Transgression has been embraced as a virtue within Western social liberalism ever since the sixties. So elevated has the virtue of transgression become in the criticism of art, argues Kieran Cashell, that contemporary art critics have been faced with a challenge: “Either support transgression unconditionally or condemn the tendency and risk obsolescence amid suspicions of critical conservatism.” But, Cashell writes, the value placed upon transgression in contemporary art has had consequences: “In the pursuit of the ‘irrational,’ art has become negative, nasty, and nihilistic.”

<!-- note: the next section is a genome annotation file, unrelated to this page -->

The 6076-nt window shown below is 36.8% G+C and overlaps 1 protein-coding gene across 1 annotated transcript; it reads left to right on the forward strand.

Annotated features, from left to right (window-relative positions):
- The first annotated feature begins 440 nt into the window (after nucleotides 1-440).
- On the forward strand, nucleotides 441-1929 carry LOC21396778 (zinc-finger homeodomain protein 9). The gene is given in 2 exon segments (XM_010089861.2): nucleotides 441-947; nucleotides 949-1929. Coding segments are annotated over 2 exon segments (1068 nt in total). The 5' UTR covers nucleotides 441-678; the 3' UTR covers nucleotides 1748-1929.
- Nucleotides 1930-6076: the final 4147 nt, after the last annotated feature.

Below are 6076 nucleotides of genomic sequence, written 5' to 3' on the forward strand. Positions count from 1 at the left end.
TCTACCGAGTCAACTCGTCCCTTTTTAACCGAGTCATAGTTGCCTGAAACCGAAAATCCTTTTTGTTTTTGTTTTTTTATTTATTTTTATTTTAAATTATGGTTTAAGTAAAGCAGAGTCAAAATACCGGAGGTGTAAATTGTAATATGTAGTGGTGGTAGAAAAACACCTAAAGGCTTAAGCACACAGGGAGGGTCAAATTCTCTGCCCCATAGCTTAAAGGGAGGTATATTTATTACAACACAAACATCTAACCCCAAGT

Those who claim that the new right-wing sensibility online today is just more of the same old right, undeserving of attention or differentiation, are wrong. Although it is constantly changing, in this important early stage of its appeal, its ability to assume the aesthetics of counterculture, transgression, and nonconformity tells us many things about the nature of its appeal and about the liberal establishment it defines itself against. It has more in common with the 1968 left’s slogan “It is forbidden to forbid!” than it does with anything most recognize as part of any traditionalist right. Instead of interpreting it as part of other right-wing movements, conservative or libertarian, I would argue that the style being channelled by the Pepe meme–posting trolls and online transgressives belongs to a tradition that can be traced from the eighteenth-century writings of the Marquis de Sade, surviving through to the nineteenth-century Parisian avant-garde, the Surrealists, the rebel rejection of feminized conformity of post-war America, and then to what film critics called 1990s “male rampage films” like American Psycho and Fight Club. In these, as in the rightist chan culture, interpretation and judgment are evaded through tricks and layers of metatextual self-awareness and irony.